Connecting moms in Polk County, Fla.
My husband and I are currently trying to conceive our first child. After watching "The Business of Being Born" and the new dvds that came out. I am really wanting to have a natural childbirth. I was curious as to experiences with the OB's you've had that are...and are not Natural Birth friendly.
Have you considered home birth? LakelandMidwiferyCare.com is amazing. They have been so good to me and we are having our home birth with them soon. You will not be able to have the natural and free kind of birthing experience they talk about in "The Business of Being Born" in a hospital... around here anyway.
I cannot repeat what Carla said enough. Do your research, meet with some local practitioners, and make your best decision from there. My OB experience is nearly a decade old and isn't applicable in your case, but I will say that in my experience midwifery care was my best option. I had a local OB practice with my first pregnancy and the two doctors in the group who were doing OB couldn't have been more different. One was very interested in the midwifery model of care and was fully on board with the idea that the laboring woman was the one truly doing all the work so her convenience (in terms of positions, etc) should be considered first, whereas her partner was very much old-school, to a frightening degree.
Fortunately the midwifery-friendly doctor was present for my son's birth, but even so the policies at LRMC at the time when he was born, coupled with my inexperience (I'd read a lot, but wasn't prepared to have to advocate forcefully for myself while I was in hard labor and my then-husband wasn't helpful in that regard) caused that birth experience to be so unpleasant that I still remember it almost fourteen years later. It was precisely due to that horror-show that my second son was born at home. With that birth, my care was excellent and I couldn't have been more pleased.
I have 1 hospital birth, 1 birth center birth, and number 3 will hopefully a home birth (I'm due in about 1 month). With each birth I have gained more confidence in my body and do wish that I had skipped the hospital birth and at least gone straight to a birth center. My hospital experience wasn't horrible, but it came with some unnecessary interventions.
Currently, I am under the care of Lakeland Midwifery Care, a home birth provider. However, I do know that they can provide prenatal care for women desiring a hospital birth. I'm not entirely sure how that works, but it is a good compromise for some married couples in which the husband can't overcome his apprehension.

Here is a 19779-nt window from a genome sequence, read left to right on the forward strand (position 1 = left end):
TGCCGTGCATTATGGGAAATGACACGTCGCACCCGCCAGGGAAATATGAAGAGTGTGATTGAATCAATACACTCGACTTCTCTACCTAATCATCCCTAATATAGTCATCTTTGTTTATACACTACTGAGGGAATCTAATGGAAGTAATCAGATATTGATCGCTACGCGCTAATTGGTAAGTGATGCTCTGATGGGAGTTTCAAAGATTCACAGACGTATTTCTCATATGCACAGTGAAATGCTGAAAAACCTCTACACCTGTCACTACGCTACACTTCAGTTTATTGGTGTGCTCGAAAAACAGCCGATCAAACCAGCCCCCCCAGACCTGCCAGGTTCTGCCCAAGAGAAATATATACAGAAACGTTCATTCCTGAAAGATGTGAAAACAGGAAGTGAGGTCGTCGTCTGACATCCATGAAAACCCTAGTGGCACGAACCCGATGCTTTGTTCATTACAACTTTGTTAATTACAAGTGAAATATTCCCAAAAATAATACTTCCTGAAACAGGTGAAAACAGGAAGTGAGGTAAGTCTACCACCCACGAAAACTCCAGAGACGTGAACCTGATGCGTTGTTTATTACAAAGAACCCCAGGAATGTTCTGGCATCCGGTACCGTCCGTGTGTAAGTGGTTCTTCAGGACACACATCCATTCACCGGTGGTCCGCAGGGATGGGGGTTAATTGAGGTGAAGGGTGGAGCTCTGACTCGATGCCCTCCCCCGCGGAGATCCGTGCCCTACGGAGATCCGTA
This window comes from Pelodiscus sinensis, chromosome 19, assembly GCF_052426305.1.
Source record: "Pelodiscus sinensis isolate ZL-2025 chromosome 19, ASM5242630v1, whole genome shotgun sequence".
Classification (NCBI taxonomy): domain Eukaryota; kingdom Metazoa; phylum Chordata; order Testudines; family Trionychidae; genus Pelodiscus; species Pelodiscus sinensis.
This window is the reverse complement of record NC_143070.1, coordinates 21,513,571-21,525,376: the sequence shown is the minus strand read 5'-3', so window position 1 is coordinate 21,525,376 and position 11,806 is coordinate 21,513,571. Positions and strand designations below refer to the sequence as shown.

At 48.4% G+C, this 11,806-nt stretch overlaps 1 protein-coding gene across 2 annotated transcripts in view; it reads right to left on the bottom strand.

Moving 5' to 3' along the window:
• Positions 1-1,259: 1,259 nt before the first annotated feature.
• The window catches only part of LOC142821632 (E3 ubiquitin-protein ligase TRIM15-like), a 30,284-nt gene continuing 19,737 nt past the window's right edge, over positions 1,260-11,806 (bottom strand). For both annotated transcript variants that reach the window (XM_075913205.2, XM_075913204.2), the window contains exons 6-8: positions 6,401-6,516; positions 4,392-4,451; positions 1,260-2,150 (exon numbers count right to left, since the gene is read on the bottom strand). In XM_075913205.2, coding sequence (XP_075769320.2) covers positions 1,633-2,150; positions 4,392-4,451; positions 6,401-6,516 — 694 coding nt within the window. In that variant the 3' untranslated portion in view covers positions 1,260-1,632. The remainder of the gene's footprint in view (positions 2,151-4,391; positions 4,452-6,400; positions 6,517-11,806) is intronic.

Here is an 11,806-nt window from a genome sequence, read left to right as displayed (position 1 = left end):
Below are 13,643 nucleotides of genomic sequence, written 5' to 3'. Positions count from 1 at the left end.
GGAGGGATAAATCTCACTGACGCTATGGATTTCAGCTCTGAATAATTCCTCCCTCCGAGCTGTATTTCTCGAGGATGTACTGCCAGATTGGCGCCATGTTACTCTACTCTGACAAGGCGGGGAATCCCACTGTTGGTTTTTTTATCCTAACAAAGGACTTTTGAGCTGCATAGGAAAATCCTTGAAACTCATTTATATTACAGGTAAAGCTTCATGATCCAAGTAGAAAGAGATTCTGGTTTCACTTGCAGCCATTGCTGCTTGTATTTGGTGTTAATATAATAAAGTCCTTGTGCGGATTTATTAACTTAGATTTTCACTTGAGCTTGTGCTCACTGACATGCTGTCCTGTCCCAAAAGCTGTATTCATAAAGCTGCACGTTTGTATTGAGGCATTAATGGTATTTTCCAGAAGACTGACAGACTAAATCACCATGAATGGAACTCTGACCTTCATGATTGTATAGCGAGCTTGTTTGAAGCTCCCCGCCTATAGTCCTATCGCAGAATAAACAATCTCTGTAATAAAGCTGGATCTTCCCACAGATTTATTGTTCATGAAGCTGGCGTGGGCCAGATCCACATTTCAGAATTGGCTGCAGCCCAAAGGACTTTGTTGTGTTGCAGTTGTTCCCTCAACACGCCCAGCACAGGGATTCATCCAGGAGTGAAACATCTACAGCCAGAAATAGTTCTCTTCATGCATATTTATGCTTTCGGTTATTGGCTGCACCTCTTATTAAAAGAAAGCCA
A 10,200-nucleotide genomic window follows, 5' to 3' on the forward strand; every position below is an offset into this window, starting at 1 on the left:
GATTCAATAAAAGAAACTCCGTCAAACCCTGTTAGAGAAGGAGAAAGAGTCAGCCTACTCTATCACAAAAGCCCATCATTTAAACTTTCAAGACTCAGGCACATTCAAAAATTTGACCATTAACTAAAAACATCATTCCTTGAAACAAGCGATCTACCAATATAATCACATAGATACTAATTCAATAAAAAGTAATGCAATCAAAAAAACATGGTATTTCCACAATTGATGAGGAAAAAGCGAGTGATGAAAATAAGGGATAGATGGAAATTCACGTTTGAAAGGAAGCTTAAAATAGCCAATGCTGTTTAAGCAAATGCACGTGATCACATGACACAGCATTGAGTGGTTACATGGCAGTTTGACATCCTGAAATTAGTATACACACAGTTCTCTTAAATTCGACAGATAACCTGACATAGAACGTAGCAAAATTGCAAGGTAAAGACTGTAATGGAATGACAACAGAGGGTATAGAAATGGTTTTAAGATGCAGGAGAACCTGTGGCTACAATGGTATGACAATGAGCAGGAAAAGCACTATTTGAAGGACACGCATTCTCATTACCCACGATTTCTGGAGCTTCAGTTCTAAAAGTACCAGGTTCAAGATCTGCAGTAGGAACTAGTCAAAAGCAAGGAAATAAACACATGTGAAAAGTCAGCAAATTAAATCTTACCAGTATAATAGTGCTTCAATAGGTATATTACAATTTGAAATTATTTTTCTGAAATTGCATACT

First off I want to say Congratulations a child will bring much JOY in your lives! I am a mother of 5 I had my first 3 in the hospital my 4th at home and my last in a birthing center. From my experience The home birth and Birthing center was the best for me even though I have had all my children natural and without drugs those were best for me. If you choose other than your home I would recommend Labor Of Love I'm not sure all their locations but the one I went to was in South Lakeland. All the women there are extraordinary. Once again congratulations and good like finding your birthing home:) Happy Baby Times!
We, too, wanted a completely natural birth and went to a large ob/gyn clinic with a doctor who supported every aspect of our birthing plan. Touring the hospital, we were dismayed that the birthing tub that was discussed on their web site had been removed. Nurses' vague responses to our questions gave us the hint that our well-thought-out plan for a natural birth was wishful thinking. Everything was great until one week prior to the expected date, when an ultrasound indicated our baby had stopped gaining weight. Our clinic said the baby had to be delivered that afternoon. Against our plan, the hospital insisted on using two drugs to speed the delivery. Bottom line: the birthing plan is a wish list--don't expect it to be followed at all. We suspect that medical facilities are concerned about being sued and make recommendations based on that.
We had our second son at Labor of Love after the nurses at Lakeland Regional harassed us about vaccines (Hep B and vitamin k) for three straight days when our first son was born there. They even called DCF into the room without even introducing her to us.
So anyhow, Labor of Love was an excellent experience for us. We were home within three hours of our second son being born.
Birth is NOT a medical emergency, nor is birth a time to juice-up your child with a vaccine that's for persons who engage in risky drug or sexual behavior.
In fact, back in the 90s, it was admitted that since adults who engage in risky behavior weren't buying the Hep B vaccine, they decided to victimize babies with it instead.
MAINSTREAM NEWS STORY - NEW YORK TIMES: